Narcolepsy pp 55-67 | Cite as

Narcolepsy in Childhood

  • Suresh Kotagal
  • Shalini Paruthi


Establishing a diagnosis of narcolepsy can be challenging in children, given the non-specific initial symptoms, limited descriptive ability of the child, and variability in reliability of the parents as historians. In the pre-school-age child, it may be hard to distinguish physiologic napping from pathologic sleepiness. In school age children, the combination of inattentiveness, trouble sleeping at night, sleepiness, and hypnagogic hallucinations can be mistaken for depression, emphasizing the need for a thorough history. Sleep logs, nocturnal polysomnography, the multiple sleep latency test (that sometimes needs to be repeated serially over months when the diagnosis is uncertain), and cerebrospinal fluid hypocretin analysis are key diagnostic studies. Management strategies include regularizing sleep–wake schedules, taking planned daytime naps to dissipate sleepiness, and exercising regularly. Parents should monitor the child closely for symptoms of depression. Counseling for emotional support is also suggested. Pharmacotherapy should target the symptom(s) most bothersome to the child. Drug treatment of daytime sleepiness, cataplexy, sleep fragmentation, and comorbid depression is with agents that are used on an “off-label” basis and are, at best, only modestly effective.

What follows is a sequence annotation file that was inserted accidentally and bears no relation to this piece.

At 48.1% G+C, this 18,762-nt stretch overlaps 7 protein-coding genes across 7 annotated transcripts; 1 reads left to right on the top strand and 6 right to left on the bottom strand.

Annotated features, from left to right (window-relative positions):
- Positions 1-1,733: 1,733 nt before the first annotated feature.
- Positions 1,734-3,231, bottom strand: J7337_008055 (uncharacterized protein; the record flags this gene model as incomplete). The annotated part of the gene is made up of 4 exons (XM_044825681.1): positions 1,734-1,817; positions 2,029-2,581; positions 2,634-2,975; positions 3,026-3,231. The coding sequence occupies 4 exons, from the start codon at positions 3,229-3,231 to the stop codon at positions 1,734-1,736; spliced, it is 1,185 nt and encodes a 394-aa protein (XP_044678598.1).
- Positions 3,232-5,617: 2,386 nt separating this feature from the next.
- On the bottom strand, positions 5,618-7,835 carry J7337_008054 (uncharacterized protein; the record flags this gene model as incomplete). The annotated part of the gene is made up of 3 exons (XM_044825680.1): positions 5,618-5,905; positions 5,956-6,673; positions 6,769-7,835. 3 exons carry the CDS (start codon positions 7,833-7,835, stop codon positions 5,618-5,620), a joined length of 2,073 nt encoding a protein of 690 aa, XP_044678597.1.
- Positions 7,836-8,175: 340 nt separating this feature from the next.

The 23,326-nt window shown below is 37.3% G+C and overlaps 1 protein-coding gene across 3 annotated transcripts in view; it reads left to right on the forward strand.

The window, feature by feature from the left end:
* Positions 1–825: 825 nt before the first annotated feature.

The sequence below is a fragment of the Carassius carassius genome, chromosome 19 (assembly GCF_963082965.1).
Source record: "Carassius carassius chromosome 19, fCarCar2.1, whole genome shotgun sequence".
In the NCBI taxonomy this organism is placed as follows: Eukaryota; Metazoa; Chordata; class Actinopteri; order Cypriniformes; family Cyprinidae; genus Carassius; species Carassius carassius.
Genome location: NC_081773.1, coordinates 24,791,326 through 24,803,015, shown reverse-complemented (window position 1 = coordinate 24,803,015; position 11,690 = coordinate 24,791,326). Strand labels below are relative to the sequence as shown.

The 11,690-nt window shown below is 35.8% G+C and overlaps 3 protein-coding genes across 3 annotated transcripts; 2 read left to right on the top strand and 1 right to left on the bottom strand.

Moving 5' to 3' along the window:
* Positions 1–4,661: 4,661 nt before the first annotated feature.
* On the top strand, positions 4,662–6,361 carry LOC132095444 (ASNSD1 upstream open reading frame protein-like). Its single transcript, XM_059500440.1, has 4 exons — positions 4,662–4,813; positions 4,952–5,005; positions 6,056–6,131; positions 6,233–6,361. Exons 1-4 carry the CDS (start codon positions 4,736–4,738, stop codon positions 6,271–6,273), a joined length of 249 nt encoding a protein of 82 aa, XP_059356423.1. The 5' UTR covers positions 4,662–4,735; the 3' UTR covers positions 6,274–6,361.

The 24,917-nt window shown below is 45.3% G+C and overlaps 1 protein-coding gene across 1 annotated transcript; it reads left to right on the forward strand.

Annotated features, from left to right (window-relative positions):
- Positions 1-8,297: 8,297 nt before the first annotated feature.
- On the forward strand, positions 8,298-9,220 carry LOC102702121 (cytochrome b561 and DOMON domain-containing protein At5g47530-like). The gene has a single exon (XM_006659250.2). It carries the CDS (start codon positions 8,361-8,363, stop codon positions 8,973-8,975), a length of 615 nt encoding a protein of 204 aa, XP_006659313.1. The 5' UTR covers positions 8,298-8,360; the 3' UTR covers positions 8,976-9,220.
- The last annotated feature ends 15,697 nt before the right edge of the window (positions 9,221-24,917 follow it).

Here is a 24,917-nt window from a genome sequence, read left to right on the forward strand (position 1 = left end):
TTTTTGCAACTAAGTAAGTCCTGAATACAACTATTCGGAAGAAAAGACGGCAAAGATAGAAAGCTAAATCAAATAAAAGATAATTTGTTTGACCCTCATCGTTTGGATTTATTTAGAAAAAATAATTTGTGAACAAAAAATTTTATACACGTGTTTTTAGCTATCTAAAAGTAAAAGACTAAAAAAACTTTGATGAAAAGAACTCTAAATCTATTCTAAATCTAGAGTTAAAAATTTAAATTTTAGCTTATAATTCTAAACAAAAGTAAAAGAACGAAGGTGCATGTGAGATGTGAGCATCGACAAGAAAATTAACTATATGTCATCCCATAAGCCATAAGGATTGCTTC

Childhood Narcolepsy–cataplexy Hypnagogic hallucinations Hypnopompic hallucinations Sleep paralysis Excessive daytime sleepiness Hypocretin-1 Multiple sleep latency test Sodium oxybate Modafinil 


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Authors and Affiliations

  • Suresh Kotagal
    • 1
  • Shalini Paruthi
    • 2
  1. 1.Department of Neurology and the Center for Sleep MedicineMayo ClinicRochesterUSA
  2. 2.Sleep Disorders CenterUniversity of Michigan Medical CenterAnn ArborUSA

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